Court of Final Appeal Decision: Criminal Appeal lives on after death

In 2012, the appellant had been convicted after trial on one charge of conspiracy to defraud and served his sentence. On 14 March 2014, the Court of Appeal dismissed his application for leave to appeal against conviction. On 4 August 2014, the Court of Final Appeal granted the appellant leave to appeal from the judgment of the Court of Appeal. However, the appellant passed away before the scheduled hearing could take place before the Court of Final Appeal. The appellant’s widow wished to continue the appellant’s appeal. On 14 January 2015, the appellant’s widow took out a summons for leave to be made a party to the appeal and for the appeal to be carried on as if she had been substituted for the appellant notwithstanding his death. The Court was therefore concerned only with the disposal of that summons and not the disposal of the substantive appeal.

The CFA determined and answered the following questions:

  1. Question (i): Is there jurisdiction to continue a criminal appeal after an appellant’s death and, if so, on what basis, or does the appeal simply abate (i.e. terminate)?

  2. Answer: the Court held that it retained jurisdiction to hear a final criminal appeal where a convicted appellant has applied for leave to appeal but then subsequently dies and has a discretion whether to do so or not. In the present case, the Court had granted leave to appeal on the basis that a point of great and general importance was involved and that it was reasonably arguable that substantial and grave injustice had been done to the appellant. Thus, the Court held that, taking all the relevant factors into account, in particular the critical factor of the grant of leave to appeal, it was a case in which it was appropriate to exercise the Court’s discretion to permit the appeal to continue notwithstanding the appellant’s death.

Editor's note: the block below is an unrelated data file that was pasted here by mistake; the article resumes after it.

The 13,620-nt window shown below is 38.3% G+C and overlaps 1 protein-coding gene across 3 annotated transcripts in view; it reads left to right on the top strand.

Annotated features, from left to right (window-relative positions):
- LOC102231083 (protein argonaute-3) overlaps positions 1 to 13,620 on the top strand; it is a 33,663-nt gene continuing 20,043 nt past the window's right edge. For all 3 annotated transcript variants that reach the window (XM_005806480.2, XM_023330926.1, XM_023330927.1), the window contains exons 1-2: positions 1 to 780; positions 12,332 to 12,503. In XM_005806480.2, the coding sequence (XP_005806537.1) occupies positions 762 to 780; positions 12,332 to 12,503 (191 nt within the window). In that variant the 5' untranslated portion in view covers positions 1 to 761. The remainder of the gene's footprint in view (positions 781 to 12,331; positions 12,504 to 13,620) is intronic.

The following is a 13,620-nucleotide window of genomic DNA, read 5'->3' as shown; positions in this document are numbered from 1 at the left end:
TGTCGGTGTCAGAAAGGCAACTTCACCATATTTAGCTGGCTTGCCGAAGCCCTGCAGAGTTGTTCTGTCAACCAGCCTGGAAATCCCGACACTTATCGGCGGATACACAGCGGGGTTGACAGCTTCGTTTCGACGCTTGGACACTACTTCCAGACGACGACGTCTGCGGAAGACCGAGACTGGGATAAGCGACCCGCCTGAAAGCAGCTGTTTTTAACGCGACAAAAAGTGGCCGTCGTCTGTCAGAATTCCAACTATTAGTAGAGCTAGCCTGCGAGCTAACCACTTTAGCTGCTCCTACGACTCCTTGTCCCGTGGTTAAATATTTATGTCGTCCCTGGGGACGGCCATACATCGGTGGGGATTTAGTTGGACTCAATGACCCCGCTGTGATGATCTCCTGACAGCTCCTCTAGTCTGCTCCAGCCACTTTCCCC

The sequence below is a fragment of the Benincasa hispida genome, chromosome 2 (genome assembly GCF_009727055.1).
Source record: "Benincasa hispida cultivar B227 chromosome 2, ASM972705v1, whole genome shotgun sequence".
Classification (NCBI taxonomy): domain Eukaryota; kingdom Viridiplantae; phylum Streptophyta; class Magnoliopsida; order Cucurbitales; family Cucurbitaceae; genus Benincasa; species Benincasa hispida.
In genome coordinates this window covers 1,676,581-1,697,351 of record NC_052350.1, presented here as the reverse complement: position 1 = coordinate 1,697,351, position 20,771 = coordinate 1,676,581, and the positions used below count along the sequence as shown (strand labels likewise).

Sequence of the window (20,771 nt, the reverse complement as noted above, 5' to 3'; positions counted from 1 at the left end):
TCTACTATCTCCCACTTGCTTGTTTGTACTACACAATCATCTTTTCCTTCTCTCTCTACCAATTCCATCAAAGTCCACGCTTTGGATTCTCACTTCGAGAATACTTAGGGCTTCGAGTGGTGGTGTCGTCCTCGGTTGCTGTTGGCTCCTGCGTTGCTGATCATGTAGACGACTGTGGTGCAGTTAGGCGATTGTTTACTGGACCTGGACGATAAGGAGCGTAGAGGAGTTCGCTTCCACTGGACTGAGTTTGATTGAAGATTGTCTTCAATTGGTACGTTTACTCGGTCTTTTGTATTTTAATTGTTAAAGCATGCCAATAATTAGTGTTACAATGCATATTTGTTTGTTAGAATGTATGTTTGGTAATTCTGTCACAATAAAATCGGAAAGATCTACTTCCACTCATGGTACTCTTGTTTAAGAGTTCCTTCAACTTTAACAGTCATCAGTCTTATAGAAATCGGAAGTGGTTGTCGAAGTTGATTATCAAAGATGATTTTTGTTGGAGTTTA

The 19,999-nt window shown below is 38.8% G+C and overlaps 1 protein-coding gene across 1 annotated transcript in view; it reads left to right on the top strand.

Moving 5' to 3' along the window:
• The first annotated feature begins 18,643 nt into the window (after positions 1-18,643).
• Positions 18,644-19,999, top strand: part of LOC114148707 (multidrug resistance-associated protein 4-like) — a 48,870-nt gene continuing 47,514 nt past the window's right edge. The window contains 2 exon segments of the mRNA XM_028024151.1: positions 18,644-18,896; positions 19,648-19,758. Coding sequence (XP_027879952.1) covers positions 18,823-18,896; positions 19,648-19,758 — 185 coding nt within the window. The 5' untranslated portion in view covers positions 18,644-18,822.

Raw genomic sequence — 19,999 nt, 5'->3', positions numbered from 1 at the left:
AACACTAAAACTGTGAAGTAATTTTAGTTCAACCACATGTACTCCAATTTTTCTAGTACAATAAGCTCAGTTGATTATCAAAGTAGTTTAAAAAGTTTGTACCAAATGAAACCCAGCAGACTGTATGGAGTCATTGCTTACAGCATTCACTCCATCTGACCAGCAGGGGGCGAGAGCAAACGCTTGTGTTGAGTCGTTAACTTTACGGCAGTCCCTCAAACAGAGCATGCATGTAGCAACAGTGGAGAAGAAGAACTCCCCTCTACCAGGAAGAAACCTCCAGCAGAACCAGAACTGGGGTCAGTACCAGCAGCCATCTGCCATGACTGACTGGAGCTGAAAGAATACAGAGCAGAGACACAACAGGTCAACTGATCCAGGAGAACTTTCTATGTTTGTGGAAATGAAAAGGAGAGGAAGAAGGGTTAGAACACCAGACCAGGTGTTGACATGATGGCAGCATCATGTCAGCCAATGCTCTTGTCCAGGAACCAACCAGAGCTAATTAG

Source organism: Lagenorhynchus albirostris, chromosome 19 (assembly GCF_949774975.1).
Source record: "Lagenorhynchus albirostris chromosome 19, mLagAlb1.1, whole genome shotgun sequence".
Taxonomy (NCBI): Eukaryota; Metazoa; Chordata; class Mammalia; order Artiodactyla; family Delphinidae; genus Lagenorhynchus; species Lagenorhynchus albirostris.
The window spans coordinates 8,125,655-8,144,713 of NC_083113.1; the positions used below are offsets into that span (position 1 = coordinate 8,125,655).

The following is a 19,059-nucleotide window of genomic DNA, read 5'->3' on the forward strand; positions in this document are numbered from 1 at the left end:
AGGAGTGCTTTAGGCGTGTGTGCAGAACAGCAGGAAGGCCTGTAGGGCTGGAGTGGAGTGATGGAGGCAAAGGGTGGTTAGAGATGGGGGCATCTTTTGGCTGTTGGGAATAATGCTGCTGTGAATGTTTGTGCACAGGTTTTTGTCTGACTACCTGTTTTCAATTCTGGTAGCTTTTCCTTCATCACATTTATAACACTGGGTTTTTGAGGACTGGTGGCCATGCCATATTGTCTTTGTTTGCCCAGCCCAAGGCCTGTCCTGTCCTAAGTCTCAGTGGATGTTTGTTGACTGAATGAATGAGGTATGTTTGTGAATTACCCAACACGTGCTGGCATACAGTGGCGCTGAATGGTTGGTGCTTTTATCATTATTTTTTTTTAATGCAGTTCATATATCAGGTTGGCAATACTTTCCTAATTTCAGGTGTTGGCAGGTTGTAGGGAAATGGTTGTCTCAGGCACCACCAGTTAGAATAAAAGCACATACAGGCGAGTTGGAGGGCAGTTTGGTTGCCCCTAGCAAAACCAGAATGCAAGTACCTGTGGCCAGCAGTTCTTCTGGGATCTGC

1. Question (ii):If there is jurisdiction to continue, is it necessary to substitute a living party for a deceased appellant and, if so, what is the power and procedure by which the Court can do so?

  2. Answer: the Court held that it is a matter of discretion whether the Court considers that substitution of a living party for the deceased appellant is appropriate when it is exercising its jurisdiction to continue the appeal after the appellant’s death. As the Court has jurisdiction to hear an appeal notwithstanding an appellant’s death, the Court’s exercise of discretion to order a substitution of a living party for the deceased appellant in order to achieve that purpose is plainly an exercise of implied power ancillary to the Court’s statutory jurisdiction.

  1. Question (iii):Assuming there is jurisdiction to continue the appeal, how is the Court’s discretion to be exercised in the present case?

  2. Answer: The Court held that the discretion whether to continue an appeal after an appellant’s death must be exercised on a principled basis. Factors relevant to the exercise of this discretion may include: (i) whether leave to appeal has been or will be granted; (ii) the existence of an applicant who wishes for the appeal to be continued; (iii) the continuation of the appeal on a proper adversarial basis; and (iv) the reasons of the applicant for wishing the appeal to be continued. The Court held that this list of factors was not exhaustive nor was it intended to apply as a checklist of factors that had to be present in every case. However, it highlighted that the grant of leave would likely be a critical factor. This is because where leave to appeal has been granted on a point of law, it demonstrates that the Court is of the view that the appeal is of sufficient importance to be heard by the Court as the final appellate court in Hong Kong.

Post Script: At the subsequent appeal heard by the Court of Final Appeal in February 2016, the appeal by the deceased Appellant was unanimously allowed:HKSAR -v- CHENG CHEE-TOCK THEODORE (成之德) FACC No. 7 of 2014